The U.S. Energy Department decided Tuesday to designate 10 counties in Arizona and Southern California as a “national interest electric transmission corridor,” opening the possibility of more power lines being built between Arizona and California.
The designation had been opposed by the Arizona Corporation Commission, which said Arizona would have to bear cost and pollution burdens to produce more electricity for Californians, who are unwilling to build sufficient power plants in their own state.
But federal officials said the corridor designation is needed to prevent blackouts in an area with energy-grid congestion.
The department also approved a mid-Atlantic corridor running from the Washington, D.C. area north to New Jersey, Pennsylvania and New York and extending west to Ohio. Energy Secretary Samuel Bodman said the corridors should prompt regional authorities to “identify solutions and take prompt action” to keep “energy flowing to all Americans.”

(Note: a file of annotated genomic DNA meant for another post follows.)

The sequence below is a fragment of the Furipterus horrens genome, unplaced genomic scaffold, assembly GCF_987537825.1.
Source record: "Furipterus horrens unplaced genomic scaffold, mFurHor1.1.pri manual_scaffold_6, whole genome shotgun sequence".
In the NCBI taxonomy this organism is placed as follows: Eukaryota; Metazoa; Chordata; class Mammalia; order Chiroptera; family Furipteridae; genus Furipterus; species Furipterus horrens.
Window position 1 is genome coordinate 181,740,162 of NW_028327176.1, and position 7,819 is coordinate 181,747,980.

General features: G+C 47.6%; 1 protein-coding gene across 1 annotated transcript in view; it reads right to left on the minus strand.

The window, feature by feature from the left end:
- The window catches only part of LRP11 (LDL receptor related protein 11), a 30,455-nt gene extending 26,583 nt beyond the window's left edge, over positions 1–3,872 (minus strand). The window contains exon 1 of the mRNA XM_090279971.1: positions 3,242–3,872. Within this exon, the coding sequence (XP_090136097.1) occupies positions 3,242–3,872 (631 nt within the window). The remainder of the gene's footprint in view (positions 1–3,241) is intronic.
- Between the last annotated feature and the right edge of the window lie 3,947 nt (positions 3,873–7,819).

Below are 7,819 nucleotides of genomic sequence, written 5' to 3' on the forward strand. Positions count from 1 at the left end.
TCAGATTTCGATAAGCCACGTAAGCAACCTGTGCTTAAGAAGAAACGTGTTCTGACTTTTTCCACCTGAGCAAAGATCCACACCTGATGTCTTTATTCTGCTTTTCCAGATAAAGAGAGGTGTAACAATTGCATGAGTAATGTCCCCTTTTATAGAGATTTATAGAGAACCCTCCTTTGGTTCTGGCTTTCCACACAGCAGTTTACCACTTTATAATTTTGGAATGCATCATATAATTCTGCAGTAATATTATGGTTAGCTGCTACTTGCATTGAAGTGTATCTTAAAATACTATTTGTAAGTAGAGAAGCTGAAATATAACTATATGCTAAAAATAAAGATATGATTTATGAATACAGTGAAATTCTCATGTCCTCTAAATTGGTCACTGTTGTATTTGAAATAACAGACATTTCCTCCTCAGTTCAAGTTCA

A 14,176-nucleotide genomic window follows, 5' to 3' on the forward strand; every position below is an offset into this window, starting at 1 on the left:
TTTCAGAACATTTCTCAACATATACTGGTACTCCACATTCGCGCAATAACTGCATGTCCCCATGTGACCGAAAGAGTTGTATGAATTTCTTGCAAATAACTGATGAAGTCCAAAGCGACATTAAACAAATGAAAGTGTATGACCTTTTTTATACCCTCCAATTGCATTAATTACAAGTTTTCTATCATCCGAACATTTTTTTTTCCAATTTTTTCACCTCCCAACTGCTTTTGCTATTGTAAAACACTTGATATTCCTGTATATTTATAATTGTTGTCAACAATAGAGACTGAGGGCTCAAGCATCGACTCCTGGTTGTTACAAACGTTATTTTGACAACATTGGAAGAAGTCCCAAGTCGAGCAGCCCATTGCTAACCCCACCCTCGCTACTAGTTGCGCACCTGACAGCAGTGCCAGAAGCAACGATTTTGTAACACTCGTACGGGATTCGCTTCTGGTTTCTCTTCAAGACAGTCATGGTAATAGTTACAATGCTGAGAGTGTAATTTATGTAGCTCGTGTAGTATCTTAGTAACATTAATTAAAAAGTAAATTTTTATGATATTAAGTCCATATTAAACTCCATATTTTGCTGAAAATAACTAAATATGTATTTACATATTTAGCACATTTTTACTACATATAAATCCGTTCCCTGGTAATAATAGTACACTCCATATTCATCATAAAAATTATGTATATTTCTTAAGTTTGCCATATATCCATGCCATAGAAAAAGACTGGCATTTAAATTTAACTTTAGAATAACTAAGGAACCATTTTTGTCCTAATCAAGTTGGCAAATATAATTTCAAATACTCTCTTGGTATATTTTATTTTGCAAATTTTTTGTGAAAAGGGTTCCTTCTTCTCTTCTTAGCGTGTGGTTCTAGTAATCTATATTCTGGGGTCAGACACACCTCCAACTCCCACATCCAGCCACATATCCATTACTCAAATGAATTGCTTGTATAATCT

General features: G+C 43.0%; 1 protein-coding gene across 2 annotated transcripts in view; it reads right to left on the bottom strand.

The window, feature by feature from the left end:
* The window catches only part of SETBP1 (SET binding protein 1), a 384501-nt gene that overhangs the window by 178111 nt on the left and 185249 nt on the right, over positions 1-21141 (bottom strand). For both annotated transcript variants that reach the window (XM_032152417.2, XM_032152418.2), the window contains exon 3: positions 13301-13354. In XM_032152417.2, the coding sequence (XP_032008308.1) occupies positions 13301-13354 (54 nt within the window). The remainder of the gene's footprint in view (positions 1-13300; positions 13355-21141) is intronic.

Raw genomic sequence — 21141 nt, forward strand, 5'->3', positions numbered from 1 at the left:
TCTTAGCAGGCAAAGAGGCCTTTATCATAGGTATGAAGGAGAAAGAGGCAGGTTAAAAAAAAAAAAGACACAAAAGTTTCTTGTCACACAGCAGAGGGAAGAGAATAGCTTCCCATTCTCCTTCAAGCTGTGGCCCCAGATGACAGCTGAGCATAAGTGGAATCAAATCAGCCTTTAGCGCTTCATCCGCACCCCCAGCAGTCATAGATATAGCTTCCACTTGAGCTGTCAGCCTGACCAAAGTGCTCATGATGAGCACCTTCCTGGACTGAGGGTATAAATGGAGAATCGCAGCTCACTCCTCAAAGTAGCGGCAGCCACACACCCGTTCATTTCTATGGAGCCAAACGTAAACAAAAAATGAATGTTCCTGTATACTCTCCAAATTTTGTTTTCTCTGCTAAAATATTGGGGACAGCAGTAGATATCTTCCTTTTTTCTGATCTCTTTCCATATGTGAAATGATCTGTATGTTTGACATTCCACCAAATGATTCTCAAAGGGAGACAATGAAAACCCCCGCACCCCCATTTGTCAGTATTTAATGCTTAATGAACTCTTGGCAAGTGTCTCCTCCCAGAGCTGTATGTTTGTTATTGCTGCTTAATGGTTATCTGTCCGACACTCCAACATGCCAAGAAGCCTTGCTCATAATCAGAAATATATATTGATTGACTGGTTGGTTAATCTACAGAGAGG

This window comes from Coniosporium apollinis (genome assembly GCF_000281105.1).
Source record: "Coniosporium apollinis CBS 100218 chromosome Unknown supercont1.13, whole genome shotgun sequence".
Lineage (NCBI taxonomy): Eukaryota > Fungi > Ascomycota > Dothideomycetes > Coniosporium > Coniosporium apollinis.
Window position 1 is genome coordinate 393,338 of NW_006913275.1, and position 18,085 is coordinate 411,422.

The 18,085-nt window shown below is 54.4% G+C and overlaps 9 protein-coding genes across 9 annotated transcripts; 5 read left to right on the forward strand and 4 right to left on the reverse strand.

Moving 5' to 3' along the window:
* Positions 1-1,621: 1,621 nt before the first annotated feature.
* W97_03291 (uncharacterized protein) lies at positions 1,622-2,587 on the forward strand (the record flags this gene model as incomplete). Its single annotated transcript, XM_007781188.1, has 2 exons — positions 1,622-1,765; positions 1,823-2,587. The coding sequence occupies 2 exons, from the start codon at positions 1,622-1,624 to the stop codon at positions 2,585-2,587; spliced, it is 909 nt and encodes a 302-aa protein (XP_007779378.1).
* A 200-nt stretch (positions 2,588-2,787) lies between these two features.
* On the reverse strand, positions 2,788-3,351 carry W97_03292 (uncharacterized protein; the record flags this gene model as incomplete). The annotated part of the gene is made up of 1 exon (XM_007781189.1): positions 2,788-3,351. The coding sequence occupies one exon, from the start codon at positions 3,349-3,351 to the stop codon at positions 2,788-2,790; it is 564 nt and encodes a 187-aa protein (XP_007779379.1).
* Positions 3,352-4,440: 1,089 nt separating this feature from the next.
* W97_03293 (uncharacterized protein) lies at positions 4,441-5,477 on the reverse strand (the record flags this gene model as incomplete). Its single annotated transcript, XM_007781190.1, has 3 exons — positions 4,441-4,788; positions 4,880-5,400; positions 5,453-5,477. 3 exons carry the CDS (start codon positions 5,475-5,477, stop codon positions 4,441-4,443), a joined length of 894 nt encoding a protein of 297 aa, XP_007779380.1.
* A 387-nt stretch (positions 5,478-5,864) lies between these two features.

If state officials don’t act, however, the Energy Policy Act of 2005 allows federal regulators to approve new transmission towers and lines within the corridors, overriding local regulators who often respond to local groups opposing their construction.
Earlier this year the Arizona Corporation Commission rejected a request by the Southern California Edison Co. to build a line between the Palo Verde area west of Phoenix and Southern California.